Italian Ship Wreck: Cruise Liner May Remain for 10 Months

VIDEO: It could take most of the year to clear the wreckage of the Costa
WATCH Rough Seas Hamper Cruise Ship Recovery Efforts

The Costa Concordia cruise ship may not be removed from the Tuscan coast where it capsized until the end of 2012 as rough water hampers the latest recovery operations.

Officials said Sunday that it may take 10 months to remove the ship off the port of the island of Giglio. The beginning of operations to remove 500,000 gallons of fuel was halted after the cruise liner moved an inch and a half over six hours, and waves reached three feet.

Only once the fuel is removed can work begin on removing the ship, either floating it in one piece or cutting it up and towing it away as a wreck. Costa has begun the process for taking bids for the recovery operation, a process that will take two months, the Associated Press reported.

The body of Erika Soria Molina, a Peruvian crew member, was found on Saturday, raising the death toll to 17, as 16 crew and passengers are still missing.

Molina, who was found on the submerged sixth floor deck, was not wearing a life jacket, according to AP.

"The situation underwater is different in different points of the ship. Some points are not accessible, both where the ship lies on the rocks -- the cabins there are not reachable -- while the majority of the other cabins could be opened and freed by furniture, mattresses and bed nets," Italian Police Diver Mario Giambalbo told ABC News."We could check if there were missing people. In the majority of cases the outcome was negative. In others, we found bodies."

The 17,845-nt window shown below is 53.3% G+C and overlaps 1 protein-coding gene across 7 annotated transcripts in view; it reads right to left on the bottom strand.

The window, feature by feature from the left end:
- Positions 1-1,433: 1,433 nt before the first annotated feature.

One of the bodies brought from the sunken vessel has yet to be identified. Among those missing are Gerald and Barbara Heil, from White Bear Lake, Minn.

PHOTOS: Inside the Costa Concordia Cruise Ship Tragedy

Some 4,200 passengers and crew evacuated the ship when it ran aground Jan. 13. The abandon ship alarm had not been sounded until after the boat had capsized, leaving some of the life boats unable to be lowered.

New images captured by divers were revealed over the weekend as they searched the sunken cruise ship. The images show a modern-day Titanic, and including dishes caught in a net, and on the sea bottom, mattresses, clothes, and even a black shoe.

For now the immediate focus is on the environment and the removing of half a million gallons of diesel fuel from the ship's tanks before it leaks out. Officials said pumping may now not begin until midweek.

So far no leakage has been reported in the area, which is a protected marine sanctuary and popular scuba diving area.

Concordia's Captain Francesco Schettino is under house arrest for allegedly causing the wreck and abandoning the ship. His lawyers have said he did nothing wrong and in fact saved many lives with his actions.

Preparations have now been made to begin pumping fuel out of the ship's six outer tanks.

Martijn Schuttevaer said Saturday that poor weather forecasted in the area until Tuesday will delay pumping operations.